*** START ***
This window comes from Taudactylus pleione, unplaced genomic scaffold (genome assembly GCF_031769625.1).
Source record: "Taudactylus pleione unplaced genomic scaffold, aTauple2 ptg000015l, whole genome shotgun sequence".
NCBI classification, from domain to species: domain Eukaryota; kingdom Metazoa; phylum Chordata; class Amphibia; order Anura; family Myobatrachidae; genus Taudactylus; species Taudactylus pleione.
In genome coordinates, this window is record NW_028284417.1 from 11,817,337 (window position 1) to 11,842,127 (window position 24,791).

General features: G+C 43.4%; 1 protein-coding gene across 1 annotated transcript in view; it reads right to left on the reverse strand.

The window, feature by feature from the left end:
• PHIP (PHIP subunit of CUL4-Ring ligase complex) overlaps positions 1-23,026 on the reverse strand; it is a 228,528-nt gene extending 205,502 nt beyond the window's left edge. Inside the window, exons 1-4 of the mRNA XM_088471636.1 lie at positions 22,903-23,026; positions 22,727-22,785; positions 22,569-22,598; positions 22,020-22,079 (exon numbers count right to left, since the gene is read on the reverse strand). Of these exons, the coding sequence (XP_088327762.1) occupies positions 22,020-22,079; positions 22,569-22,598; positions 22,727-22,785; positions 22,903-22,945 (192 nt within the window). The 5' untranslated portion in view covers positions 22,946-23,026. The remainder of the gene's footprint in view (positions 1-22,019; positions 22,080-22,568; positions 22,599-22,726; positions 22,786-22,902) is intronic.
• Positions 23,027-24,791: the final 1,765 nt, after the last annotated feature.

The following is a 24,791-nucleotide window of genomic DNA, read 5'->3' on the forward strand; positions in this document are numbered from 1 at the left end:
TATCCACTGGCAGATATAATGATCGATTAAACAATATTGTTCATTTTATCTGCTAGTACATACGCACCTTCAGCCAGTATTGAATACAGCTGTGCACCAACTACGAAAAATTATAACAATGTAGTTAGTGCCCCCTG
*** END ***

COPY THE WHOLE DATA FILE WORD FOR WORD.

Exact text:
This window comes from Taudactylus pleione, unplaced genomic scaffold (genome assembly GCF_031769625.1).
Source record: "Taudactylus pleione unplaced genomic scaffold, aTauple2 ptg000015l, whole genome shotgun sequence".
NCBI classification, from domain to species: domain Eukaryota; kingdom Metazoa; phylum Chordata; class Amphibia; order Anura; family Myobatrachidae; genus Taudactylus; species Taudactylus pleione.
In genome coordinates, this window is record NW_028284417.1 from 11,817,337 (window position 1) to 11,842,127 (window position 24,791).

General features: G+C 43.4%; 1 protein-coding gene across 1 annotated transcript in view; it reads right to left on the reverse strand.

The window, feature by feature from the left end:
• PHIP (PHIP subunit of CUL4-Ring ligase complex) overlaps positions 1-23,026 on the reverse strand; it is a 228,528-nt gene extending 205,502 nt beyond the window's left edge. Inside the window, exons 1-4 of the mRNA XM_088471636.1 lie at positions 22,903-23,026; positions 22,727-22,785; positions 22,569-22,598; positions 22,020-22,079 (exon numbers count right to left, since the gene is read on the reverse strand). Of these exons, the coding sequence (XP_088327762.1) occupies positions 22,020-22,079; positions 22,569-22,598; positions 22,727-22,785; positions 22,903-22,945 (192 nt within the window). The 5' untranslated portion in view covers positions 22,946-23,026. The remainder of the gene's footprint in view (positions 1-22,019; positions 22,080-22,568; positions 22,599-22,726; positions 22,786-22,902) is intronic.
• Positions 23,027-24,791: the final 1,765 nt, after the last annotated feature.

The following is a 24,791-nucleotide window of genomic DNA, read 5'->3' on the forward strand; positions in this document are numbered from 1 at the left end:
TATCCACTGGCAGATATAATGATCGATTAAACAATATTGTTCATTTTATCTGCTAGTACATACGCACCTTCAGCCAGTATTGAATACAGCTGTGCACCAACTACGAAAAATTATAACAATGTAGTTAGTGCCCCCTG